Garcia, Alvarado Headed for Runoff in SD-6

State Rep. Carol Alvarado (left), D-Houston, and Former Harris County Commissioner Sylvia Garcia are among the eight candidates vying to replace the late Sen. Mario Gallegos.
State Rep. Carol Alvarado (left), D-Houston, and Former Harris County Commissioner Sylvia Garcia are among the eight candidates vying to replace the late Sen. Mario Gallegos.

Updated, 10:15 p.m. 

HOUSTON — Former Harris County Commissioner Sylvia Garcia held on to her edge against state Rep. Carol Alvarado in the SD-6 special election on Saturday night, and they're headed for a runoff. Garcia finished with 7,416 votes, about 45.4 percent of the ballots cast. Alvarado received 6,803, about 41.6 percent. Republican R.W. Bray, who garnered 29 percent of the ballots during the November general election, received about 1,000 votes, or 6.2 percent.

Because the election failed to produce a candidate that surpassed 50 percent of the vote, the race extends to a runoff, which will likely not take place until late February or early March.

Though she fell short by more than 600 votes, Alvarado said she was pleased with the results.

“We have no place to go but up,” she said at her election watch party late Saturday. “I currently represent 20 percent of the district. She represented 75 percent. I feel pretty good about how we were able to build our name ID up.”

 

Garcia said she was ready for the next phase of the contest and would begin looking at aggressively getting voters to once again cast ballots in her favor.

“If we called them four times [this election], we’ll call them eight times during the runoff,” she said. “I lettered in basketball. I am ready for the one on one.”

One thing supporters in both camps did agree on, however, was that turnout was abysmal. Of the estimated 292,000 eligible voters in the Senate district, fewer than 16,000 – or about 5.6 percent – cast ballots. 

Original story: 

If early-voting results for the special election to fill a vacant Harris County Senate seat hold, the grudge match between the two front-running Democrats could be headed toward a runoff.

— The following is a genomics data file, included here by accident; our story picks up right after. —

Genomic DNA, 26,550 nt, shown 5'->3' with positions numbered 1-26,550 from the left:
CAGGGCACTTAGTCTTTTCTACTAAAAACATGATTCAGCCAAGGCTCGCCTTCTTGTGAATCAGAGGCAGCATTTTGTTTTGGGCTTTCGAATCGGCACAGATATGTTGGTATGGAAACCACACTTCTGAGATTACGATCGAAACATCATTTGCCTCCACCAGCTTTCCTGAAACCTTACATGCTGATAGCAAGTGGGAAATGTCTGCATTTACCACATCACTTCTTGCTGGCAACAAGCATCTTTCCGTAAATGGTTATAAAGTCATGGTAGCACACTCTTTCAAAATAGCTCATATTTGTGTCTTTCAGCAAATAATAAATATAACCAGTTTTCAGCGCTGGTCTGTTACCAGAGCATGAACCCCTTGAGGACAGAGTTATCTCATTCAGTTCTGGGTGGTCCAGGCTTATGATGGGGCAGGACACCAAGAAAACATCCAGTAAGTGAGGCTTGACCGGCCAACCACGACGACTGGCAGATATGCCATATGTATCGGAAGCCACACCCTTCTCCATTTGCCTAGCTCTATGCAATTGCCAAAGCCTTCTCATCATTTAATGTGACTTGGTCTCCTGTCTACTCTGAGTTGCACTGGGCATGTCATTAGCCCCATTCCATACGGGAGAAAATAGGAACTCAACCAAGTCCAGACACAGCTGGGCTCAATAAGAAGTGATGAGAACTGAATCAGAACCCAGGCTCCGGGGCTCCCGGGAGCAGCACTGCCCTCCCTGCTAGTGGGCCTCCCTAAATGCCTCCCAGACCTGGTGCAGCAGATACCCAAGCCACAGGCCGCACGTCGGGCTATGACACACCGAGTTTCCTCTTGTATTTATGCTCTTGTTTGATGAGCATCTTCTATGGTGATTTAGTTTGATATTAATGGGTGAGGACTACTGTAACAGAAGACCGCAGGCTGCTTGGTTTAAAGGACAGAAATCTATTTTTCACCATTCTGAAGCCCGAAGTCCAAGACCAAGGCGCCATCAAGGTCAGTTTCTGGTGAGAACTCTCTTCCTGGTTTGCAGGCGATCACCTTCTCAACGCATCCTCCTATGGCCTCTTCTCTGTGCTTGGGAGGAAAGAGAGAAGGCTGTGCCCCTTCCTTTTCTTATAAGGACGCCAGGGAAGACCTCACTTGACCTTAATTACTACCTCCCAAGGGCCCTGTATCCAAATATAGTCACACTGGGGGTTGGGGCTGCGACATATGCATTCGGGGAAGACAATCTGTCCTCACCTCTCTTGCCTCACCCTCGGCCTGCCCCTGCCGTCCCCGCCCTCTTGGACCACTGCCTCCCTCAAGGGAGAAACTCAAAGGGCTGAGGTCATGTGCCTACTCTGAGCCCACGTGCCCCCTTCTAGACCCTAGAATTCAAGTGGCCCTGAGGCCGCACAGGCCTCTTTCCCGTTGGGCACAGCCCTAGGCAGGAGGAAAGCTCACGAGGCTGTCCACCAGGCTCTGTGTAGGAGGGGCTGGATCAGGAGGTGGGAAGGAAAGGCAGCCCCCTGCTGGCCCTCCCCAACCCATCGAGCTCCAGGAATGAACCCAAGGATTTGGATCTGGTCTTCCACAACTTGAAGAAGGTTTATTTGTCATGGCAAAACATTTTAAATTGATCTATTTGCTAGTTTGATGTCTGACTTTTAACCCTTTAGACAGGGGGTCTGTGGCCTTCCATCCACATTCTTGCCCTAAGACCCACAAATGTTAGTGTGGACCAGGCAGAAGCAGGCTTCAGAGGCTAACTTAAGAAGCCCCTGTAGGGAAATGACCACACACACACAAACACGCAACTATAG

Eight candidates are vying to replace the late state Sen. Mario Gallegos Jr., who died in October. Sylvia Garcia, a former Harris County commissioner who also served as City of Houston controller, and Carol Alvarado, a state representative from Houston and former Houston City Council member, were the top two vote-getters during the 12-day early voting period that ended Tuesday. Initial reports had Garcia with 4,228 votes, about 49.2 percent, compared to Alvarado's 3,580 or 41.65 percent. About 8,600 ballots were cast early, including absentee ballots. 

Hector de Leon, director of communications and voter outreach for the Harris County clerk’s office, said he expected turnout Saturday to be light. Because election day is on a weekend, he added, final results could be in sooner than during a fall election.

About 138,000 ballots out of a possible 284,250 were cast in November, when Gallegos posthumously defeated Republican R.W. Bray with 71 percent of the vote. As of 5:30 p.m. on Saturday, 125 voters had cast ballots at Eastwood Academy Charter High School, which saw about 700 ballots cast on Election Day in November. Election worker Jessie Goins said some voters appeared surprised that there was only one race on the ballot, and voter Valerie German, who threw her support behind Garcia, said the weeks leading up to the special election lacked the attention and publicity associated with regular contests.

 

If a runoff election is necessary, when it occurs would depend heavily on what Gov. Rick Perry decides. Harris County elections officials have 10 days to canvass Election Day results, while Perry’s office has 14, according to the secretary of state. The governor’s canvass can’t take place until the county finishes its canvass, and the governor has five days after his canvass to order the runoff election. The runoff would have to be set on a date between the 12th and 25th day after Perry ordered it, and it must take place on a Tuesday or a Saturday.

Alvarado and Garcia have similar stances on immigration, funding for public education, gun control and women’s health, but the two have sparred on issues like transparency and experience. Garcia has earned the endorsements of unions and several Democratic Hispanic members of the Texas House, including Rep. Jessica Farrar, the House Democratic Caucus leader and Houston Reps. Ana Hernandez Luna and Armando Walle. Alvarado, meanwhile, has been supported by veteran lawmakers like Reps. Harold Dutton, Borris L. Miles and Senfronia Thompson, and Sens. Rodney Ellis, D-Houston, and Leticia Van de Putte, D-San Antonio.

As of the last campaign finance filing deadline, Garcia reporting having about $228,400 remaining in her war chest after raising about $164,000 since Jan. 1 and spending $300,000.

Alvarado raised about $185,000, spent about $315,000 and has about $110,000 left on hand.

Bray joined Republican Dorothy Marie Olmos, 54, in the contest. Three Democrats — Joaquin Martinez, 32, Susan Delgado, 48, and Rodolfo M. Reyes, 59, also are running for the seat, as is Green Party candidate Maria Selva

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